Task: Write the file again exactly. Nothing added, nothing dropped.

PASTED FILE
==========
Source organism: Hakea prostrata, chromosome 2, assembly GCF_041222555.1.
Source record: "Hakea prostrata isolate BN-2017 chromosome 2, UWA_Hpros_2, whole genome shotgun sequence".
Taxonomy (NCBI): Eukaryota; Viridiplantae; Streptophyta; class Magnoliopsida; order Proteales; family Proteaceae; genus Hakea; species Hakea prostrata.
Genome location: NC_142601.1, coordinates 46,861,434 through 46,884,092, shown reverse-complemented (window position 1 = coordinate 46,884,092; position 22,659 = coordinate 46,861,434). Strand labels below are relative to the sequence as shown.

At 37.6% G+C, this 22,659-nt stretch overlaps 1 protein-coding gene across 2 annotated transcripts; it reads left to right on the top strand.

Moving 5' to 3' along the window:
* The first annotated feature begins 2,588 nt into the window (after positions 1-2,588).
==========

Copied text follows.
Source organism: Hakea prostrata, chromosome 2, assembly GCF_041222555.1.
Source record: "Hakea prostrata isolate BN-2017 chromosome 2, UWA_Hpros_2, whole genome shotgun sequence".
Taxonomy (NCBI): Eukaryota; Viridiplantae; Streptophyta; class Magnoliopsida; order Proteales; family Proteaceae; genus Hakea; species Hakea prostrata.
Genome location: NC_142601.1, coordinates 46,861,434 through 46,884,092, shown reverse-complemented (window position 1 = coordinate 46,884,092; position 22,659 = coordinate 46,861,434). Strand labels below are relative to the sequence as shown.

At 37.6% G+C, this 22,659-nt stretch overlaps 1 protein-coding gene across 2 annotated transcripts; it reads left to right on the top strand.

Moving 5' to 3' along the window:
* The first annotated feature begins 2,588 nt into the window (after positions 1-2,588).